Envisioning a new African university | by Steve Sharra

by Oct 24, 2011Africa

The month of October marks eight months since lecturers at Chancellor College, University of Malawi, stopped teaching, demanding guarantees of academic freedom. Despite verbal assurances from President Bingu wa Mutharika for a win-win solution to the problems that have brought Chancellor College to a halt, it remains closed.
The latest bone of contention has been the firing of four lecturers, including Dr. Jessie Kabwila-Kapasula, acting president of the Chancellor College Academic Staff Union (CCASU). The University Council has remained steadfast in its refusal to reinstate the four lecturers, and the union has remained steadfast in its refusal to return to classes.
Commentary in the Malawian media and online has come to one conclusion: it is up to President Bingu wa Mutharika, Chancellor of the University of Malawi, to allow for the four lecturers to be reinstated, and therefore for normality to return to Chancellor College. But the president has made no such indication of changing his mind, and there is no end in sight to the standoff.
Returning to a basic question about what exactly caused this crisis, a political science lecturer, Dr. Blessings Chinsinga, mentioned the uprisings in Tunisia and Egypt to illustrate a point during class. A student in the class reported the matter to the Inspector General of Police, Mr. Peter Mukhito, who summoned Dr. Chinsinga. Dr. Chinsinga reported the summons to CCASU, and the union issued a statement asking for an apology from the Mukhito, and an assurance of academic freedom. President Bingu wa Mutharika stepped in and declared that the Inspector General would not apologise. CCASU decided to boycott classes, citing fear of spies, a relic from the one-party regime that ended in 1994. The University Council the dismissed four lecturers, including Dr. Chinsinga. There have been several court sessions on various aspects of the crisis, but the matter has now come to rest on the firing of the four, who include the union’s legal advisor, Dr Garton Kamchedzera from the University of Malawi’s School of Law, and Mr. Franz Amin, General Secretary of CCASU. In the eyes of most Malawians commenting on the issue, the origin of the crisis is 12 February, the day Dr. Chinsinga met with Mr Mukhito.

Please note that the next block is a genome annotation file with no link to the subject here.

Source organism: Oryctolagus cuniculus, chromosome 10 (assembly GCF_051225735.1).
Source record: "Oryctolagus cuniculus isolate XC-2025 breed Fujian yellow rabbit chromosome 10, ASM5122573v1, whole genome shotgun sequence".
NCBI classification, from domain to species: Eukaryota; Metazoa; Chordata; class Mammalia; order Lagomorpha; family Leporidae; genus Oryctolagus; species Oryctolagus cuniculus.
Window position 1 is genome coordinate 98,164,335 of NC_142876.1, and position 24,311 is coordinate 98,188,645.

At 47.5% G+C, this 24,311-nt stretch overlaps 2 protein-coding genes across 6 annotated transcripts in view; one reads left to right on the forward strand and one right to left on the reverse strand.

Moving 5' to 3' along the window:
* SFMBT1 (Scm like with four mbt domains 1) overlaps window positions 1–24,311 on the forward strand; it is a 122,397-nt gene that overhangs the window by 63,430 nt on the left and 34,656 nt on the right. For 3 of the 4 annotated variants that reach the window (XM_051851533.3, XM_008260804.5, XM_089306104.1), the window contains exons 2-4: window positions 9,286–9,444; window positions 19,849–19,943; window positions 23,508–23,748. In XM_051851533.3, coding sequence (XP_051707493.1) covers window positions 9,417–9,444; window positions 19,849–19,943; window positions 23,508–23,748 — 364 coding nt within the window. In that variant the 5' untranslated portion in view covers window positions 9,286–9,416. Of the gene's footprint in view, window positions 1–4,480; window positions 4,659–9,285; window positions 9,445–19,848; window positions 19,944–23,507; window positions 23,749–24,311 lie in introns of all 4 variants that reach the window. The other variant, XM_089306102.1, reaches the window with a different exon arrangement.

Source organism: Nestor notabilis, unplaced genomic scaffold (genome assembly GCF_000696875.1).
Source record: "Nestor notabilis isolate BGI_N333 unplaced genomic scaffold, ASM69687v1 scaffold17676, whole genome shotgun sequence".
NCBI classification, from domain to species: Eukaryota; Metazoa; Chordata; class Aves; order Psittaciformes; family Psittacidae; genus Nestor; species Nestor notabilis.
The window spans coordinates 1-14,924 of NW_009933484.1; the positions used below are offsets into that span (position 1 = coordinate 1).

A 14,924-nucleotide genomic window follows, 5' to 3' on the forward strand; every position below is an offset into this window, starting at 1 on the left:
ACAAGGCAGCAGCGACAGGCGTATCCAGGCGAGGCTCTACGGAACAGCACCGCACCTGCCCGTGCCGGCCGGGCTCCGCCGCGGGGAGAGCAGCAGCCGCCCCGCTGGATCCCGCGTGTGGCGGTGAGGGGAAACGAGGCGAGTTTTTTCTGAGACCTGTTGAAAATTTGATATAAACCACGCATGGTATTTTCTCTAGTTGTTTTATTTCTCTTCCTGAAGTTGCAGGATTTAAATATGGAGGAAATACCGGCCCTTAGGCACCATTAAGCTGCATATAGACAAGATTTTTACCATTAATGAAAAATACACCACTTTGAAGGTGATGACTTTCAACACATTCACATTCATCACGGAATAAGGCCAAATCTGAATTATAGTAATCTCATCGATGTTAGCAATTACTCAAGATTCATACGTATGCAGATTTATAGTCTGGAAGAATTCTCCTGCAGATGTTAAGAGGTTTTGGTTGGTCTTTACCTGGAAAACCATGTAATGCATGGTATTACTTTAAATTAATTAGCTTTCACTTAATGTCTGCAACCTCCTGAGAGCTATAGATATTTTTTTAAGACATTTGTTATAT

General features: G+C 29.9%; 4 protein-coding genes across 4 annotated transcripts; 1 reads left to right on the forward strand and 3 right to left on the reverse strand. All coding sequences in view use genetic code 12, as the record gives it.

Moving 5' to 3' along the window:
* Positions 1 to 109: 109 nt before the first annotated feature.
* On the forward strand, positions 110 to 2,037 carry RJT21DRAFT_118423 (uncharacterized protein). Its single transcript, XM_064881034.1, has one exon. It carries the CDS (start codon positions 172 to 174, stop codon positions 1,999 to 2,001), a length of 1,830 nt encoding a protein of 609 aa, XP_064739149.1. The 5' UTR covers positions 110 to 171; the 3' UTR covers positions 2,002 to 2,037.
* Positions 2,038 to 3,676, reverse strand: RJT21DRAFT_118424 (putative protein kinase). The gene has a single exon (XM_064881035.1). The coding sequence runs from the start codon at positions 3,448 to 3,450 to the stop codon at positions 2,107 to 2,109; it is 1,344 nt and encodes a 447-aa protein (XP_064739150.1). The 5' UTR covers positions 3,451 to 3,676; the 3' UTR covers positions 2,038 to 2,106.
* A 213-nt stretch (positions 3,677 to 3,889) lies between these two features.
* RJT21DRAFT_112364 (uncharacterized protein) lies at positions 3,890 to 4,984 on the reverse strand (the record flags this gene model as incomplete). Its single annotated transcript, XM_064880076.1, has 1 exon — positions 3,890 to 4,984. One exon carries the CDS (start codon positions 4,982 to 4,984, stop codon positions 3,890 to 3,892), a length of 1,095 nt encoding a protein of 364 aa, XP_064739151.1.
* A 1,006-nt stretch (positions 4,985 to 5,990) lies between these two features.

But one question that has not been asked is whether the roots of this problem may lie much deeper, in the very nature of the Malawian public university in particular, and the modern African university in general. Notwithstanding the contradictory, ill-tempered mishandling of the problem by the president and the University Council, is it possible that the events of 12 February and thereafter happened due to the way Malawi has always envisioned higher education, since independence? Could the deeper problem lie with how modern, postcolonial African universities were created, modelled after European systems of higher learning, managed through borrowed European political structures, and therefore not entirely relevant to problems of postcolonial Africa?
These and similar questions ought to be at the centre of new ways of envisioning what universities in Africa ought to look like, as has been argued by Professor Mahmood Mamdani. They are the types of questions Africans ought to be asking as they re-imagine the place of the university in Africa and what role it could play in revitalising the continent. For Malawian universities, these questions are even more poignant now, given how the presidency’s political control of the public university system since independence has led to the current crisis, and other such crises before. This article takes up Professor Mamdani’s questions about the nature of the modern African university, and argues how the crisis in Malawi’s public university system might be better understood from the perspective of questions about how the modern African university was established. The article also suggests how unless addressed, undue political control will continue stifling the role universities might otherwise play in the production of African knowledge to address Africans realities.